Where do you want to fly?
Tamela Baker covers local and state politics for the Herald-Mail, a newspaper based in Hagerstown, Md. She writes about things like a proposal to ban weapons on Washington County property; grants for highway safety; a benefit for the Hagerstown Aviation Museum; sexual harassment allegations against a Washington County commissioner; optimism for the impact of a cycling event in Boonsboro; and so on.
And yet Baker, this week, has become the most controversial journalist in the state of Maryland.
It’s a political thing. Somehow, Baker ended up being “vetoed” as a participant in the Sept. 24 Maryland gubernatorial debate between Gov. Larry Hogan (R) and Democratic challenger Ben Jealous. Just how that happened isn’t entirely clear.
Maryland Public Television (MPT) — the only statewide TV broadcaster in Maryland — is hosting the event and has gone through extensive negotiations with the campaigns. Tom Williams, the managing director of communications for MPT, tells the Erik Wemple Blog that the two campaigns reached an agreement on debate terms — an agreement that included “a process to mutually agree on a slate of reporters for the debate,” says Williams. In turn, MPT made clear to the campaigns that the reporters asking questions at the debate had to have a “high level of journalistic integrity.” Another condition was that MPT’s Jeff Salkin would moderate.
As Williams describes the process, all parties agreed to four outlets that would ensure full geographical coverage of the state: The Herald-Mail (western Maryland); the Baltimore Sun (Baltimore and beyond); The Post (Maryland’s D.C. suburbs); and WMDT-TV in Salisbury (Eastern shore). At that point, those news outlets were asked to identify the journalists they would be sending to the debate. “There was one case where there was a disagreement,” says Williams.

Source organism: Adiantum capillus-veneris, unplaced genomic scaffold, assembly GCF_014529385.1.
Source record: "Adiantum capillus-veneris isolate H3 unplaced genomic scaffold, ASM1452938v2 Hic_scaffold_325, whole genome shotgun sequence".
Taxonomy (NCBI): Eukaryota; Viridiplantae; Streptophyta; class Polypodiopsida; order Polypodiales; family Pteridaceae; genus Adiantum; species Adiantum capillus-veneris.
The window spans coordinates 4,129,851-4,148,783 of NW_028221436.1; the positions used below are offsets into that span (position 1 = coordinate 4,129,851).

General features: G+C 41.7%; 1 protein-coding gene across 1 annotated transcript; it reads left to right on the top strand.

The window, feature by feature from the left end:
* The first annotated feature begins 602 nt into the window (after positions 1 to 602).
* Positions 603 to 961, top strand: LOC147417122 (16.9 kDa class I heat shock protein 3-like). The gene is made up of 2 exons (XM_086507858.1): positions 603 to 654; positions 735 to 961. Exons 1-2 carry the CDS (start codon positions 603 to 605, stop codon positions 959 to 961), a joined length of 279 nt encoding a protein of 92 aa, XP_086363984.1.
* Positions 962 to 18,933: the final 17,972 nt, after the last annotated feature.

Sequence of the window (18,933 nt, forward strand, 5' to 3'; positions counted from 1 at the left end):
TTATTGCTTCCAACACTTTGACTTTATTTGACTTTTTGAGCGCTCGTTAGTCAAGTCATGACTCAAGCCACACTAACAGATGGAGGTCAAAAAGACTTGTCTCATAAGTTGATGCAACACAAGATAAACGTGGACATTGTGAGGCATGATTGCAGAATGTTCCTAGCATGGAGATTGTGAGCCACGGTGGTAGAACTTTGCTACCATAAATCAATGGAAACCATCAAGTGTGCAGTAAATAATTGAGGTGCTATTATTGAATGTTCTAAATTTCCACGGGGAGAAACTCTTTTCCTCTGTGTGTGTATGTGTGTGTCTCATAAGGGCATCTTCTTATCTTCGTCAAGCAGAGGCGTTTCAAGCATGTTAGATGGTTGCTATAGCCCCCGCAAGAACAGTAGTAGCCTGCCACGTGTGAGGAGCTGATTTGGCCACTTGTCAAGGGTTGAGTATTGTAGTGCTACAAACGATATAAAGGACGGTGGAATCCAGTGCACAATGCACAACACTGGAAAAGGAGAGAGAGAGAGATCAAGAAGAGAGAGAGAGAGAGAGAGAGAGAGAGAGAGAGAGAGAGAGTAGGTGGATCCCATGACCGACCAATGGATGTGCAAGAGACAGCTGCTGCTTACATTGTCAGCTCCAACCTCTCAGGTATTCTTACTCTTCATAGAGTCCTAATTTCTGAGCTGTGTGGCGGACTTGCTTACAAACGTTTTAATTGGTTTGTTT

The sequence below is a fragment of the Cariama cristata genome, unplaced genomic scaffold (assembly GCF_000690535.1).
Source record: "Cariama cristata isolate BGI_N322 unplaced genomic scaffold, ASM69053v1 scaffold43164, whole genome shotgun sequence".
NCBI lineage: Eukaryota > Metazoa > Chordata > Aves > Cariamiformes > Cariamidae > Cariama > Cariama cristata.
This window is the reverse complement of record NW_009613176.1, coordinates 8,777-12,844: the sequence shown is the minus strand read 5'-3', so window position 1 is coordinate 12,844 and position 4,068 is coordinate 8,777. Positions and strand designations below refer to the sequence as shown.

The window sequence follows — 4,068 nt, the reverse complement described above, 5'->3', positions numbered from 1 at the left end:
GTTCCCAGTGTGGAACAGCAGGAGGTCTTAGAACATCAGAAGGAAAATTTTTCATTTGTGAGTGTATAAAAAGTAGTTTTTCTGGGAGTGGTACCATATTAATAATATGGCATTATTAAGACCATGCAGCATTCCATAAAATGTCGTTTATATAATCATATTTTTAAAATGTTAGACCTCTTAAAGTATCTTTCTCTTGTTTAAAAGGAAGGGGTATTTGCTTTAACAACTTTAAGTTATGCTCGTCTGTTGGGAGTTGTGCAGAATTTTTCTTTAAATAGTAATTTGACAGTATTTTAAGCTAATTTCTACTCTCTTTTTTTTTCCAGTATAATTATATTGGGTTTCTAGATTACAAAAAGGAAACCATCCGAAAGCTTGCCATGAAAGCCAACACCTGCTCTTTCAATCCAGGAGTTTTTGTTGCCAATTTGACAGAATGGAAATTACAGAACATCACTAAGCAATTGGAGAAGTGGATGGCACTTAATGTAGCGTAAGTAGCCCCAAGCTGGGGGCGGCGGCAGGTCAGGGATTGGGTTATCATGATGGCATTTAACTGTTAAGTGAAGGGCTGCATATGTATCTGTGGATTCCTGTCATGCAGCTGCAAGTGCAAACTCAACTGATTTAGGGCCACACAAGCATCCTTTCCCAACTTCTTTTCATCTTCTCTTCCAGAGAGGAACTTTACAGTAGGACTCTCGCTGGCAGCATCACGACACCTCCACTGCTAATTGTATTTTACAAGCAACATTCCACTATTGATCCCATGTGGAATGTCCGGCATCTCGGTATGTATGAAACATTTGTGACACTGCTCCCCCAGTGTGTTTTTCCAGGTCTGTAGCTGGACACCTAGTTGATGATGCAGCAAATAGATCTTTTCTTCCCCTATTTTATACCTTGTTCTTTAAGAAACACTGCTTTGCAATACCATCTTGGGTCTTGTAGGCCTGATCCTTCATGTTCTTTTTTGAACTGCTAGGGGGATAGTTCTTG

Baker was out, pursuant to the veto rule. As the Herald-Mail reported, the Hogan campaign did not exercise its veto, leaving only one campaign — that of Jealous — as the objector.
Why? That’s what Herald-Mail Executive Editor Jake Womer wanted to know. “I am surprised by this,” Womer told the Erik Wemple Blog on Tuesday. “If somebody has an issue with something we’ve done, I would like to hear about it. . . . Tammy’s been doing this for years, and we have full faith in her journalism and her reporting and her fairness.” As far as an official explanation, the Jealous campaign released a statement saying that “both campaigns were able to change the outlets and representatives asked to participate. . . . There are many reporters and outlets that we would have liked to include that are not being included. This type of back and forth is typical of debate negotiations.”
Upon hearing the Jealous campaign had blocked Baker, Womer’s “gut reaction” was to nix the paper’s participation altogether. Further discussions, however, led to a different resolution. “We thought that if we don’t send anybody, would the candidates answer questions about western Maryland? We can send the same questions with a different reporter,” said Womer. That alternate reporter was Mike Lewis, who was accepted by both campaigns.
And then: The Baltimore Sun expressed its disgust with these developments. “We don’t believe it is in the public interest for candidates to determine the journalists who ask questions in a debate,” said Baltimore Sun Editor in Chief Trif Alatzas. “We are concerned about setting such a precedent, therefore we are reconsidering our participation in Monday’s gubernatorial debate.”
The Jealous campaign caved. “We regret the way the debate negotiations between our campaign and the Larry Hogan campaign have excluded news outlets and reporters, including Tamela Baker of The Hagerstown Herald-Mail, and our part in that process,” said Kevin Harris, a senior adviser to Jealous, in a statement. “We want to be clear: The Jealous campaign does not have a problem with Tamela Baker being on the debate panel.”